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mixed experience at Timothy Dean Bistro


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mixed experience at Timothy Dean Bistro

MelissaS | May 28, 2005 11:55 AM

Four of us went to Timothy Dean Bistro last night. Although there were a few standout dishes, there were a number of disappointments as well.

The good: My friend's smoked ribeye; my husband's excellent corn and lobster soup; my chilled pea soup with black truffles; the pumpkin breadpudding dessert.

The okay: My "yukon crusted" chilean sea bass, which was less crisp than most potato-crusted fish I've had, but the flesh was moist, accompanied by asparagus on a "parmesan emulsion" (the place is big on parmesan). My friend's (very small) portion of duck confit. The perfectly fine but unexceptional soft-shell crab appetizer.

The unfortunate: My husband's seared ahi tuna special was over-grilled tuna of the kind you've had 100 times before, accompanied by a flavorless vegetable ragout.

The inexplicable: Why would anyone accompany molten chocolate cake with black-truffle ice cream? Maybe if it were subtler, or maybe if it were accompanied by fois gras rather than chocolate cake it could have worked -- but to our table's palettes it absolutely did not.

More seriously, the wine list featured a variety of mediocre California bottles at a high markup: it ought not to be that difficult to find an acceptable pinot noir to offer for $50. The international list, at least from my perspective, was no better: uninspired and without a whole lot of a variation in the lower-priced range.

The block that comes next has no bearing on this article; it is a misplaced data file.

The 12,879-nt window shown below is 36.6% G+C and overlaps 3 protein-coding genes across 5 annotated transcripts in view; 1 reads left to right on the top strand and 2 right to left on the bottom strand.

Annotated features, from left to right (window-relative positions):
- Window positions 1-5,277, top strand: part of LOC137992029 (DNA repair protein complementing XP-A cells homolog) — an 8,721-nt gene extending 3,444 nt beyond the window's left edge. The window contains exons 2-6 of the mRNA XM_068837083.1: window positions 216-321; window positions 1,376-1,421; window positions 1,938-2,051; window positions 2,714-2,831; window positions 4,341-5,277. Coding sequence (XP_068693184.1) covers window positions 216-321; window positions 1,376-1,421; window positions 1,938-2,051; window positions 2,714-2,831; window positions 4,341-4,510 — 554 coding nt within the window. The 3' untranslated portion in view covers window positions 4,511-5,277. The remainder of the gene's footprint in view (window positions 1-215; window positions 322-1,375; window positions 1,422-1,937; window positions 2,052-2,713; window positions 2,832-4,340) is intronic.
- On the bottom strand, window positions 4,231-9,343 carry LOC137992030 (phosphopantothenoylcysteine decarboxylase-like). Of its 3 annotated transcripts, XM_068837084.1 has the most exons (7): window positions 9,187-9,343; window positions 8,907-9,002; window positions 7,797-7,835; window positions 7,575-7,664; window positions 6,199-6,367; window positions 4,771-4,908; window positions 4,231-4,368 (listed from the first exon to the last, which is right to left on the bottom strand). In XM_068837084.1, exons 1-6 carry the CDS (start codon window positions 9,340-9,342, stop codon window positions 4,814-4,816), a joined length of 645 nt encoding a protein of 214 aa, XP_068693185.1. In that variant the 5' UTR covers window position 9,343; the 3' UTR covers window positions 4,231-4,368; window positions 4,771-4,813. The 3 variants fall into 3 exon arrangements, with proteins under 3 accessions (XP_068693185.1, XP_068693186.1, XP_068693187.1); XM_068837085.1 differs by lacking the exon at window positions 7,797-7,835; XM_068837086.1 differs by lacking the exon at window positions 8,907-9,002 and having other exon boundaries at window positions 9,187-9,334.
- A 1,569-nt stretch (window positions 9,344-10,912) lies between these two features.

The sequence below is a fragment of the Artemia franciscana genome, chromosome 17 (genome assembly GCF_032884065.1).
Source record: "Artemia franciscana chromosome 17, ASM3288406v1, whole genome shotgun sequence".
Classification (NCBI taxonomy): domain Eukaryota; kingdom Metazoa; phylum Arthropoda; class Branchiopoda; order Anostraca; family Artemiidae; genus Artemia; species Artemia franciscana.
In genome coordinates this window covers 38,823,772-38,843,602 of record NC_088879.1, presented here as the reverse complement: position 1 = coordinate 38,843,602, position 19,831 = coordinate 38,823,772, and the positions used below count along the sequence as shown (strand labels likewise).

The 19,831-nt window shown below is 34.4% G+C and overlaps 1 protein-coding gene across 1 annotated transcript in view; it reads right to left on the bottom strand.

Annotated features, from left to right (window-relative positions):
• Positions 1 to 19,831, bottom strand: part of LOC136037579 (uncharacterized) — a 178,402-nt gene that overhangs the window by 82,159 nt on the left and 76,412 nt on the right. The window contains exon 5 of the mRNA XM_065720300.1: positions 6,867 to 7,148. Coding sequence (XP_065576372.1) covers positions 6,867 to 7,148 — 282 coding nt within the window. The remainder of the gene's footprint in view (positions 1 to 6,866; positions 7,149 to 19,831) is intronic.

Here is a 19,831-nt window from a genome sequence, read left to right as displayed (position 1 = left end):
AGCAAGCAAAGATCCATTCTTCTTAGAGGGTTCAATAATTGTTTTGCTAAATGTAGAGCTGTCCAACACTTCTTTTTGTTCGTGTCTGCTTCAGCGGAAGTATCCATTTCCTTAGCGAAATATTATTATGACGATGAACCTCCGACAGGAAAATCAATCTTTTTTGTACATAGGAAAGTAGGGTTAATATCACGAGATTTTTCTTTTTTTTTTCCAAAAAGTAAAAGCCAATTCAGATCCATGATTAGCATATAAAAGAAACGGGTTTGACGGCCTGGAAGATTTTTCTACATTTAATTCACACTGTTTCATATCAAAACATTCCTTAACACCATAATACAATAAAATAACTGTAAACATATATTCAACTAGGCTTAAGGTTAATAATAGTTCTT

On the service: Although we liked our waiter a lot (one of us remembered him from Mezze), it took us three requests to get water, which finally arrived after our soup course; bread came two-thirds of the way through soup -- which was too bad, because the bread was good (warm rolls with, again, parmesan). The waiter blamed the busboy for the delays. When we asked for advice on the wine, the waiter fetched someone to tell us that the pinot noir went well with the steak and everything else on the menu. Entrees came at about the hour and a half point.

For four: $250.

Though I, like everyone else, want another top-tier restaurant to succeed in Baltimore, I want it to be much better than Timothy Dean Bistro currently is. Perhaps it was an off night -- it was a busy (though not inordinately so) Friday night, and I might have been better off trying it during the week -- but I do not plan to return soon.

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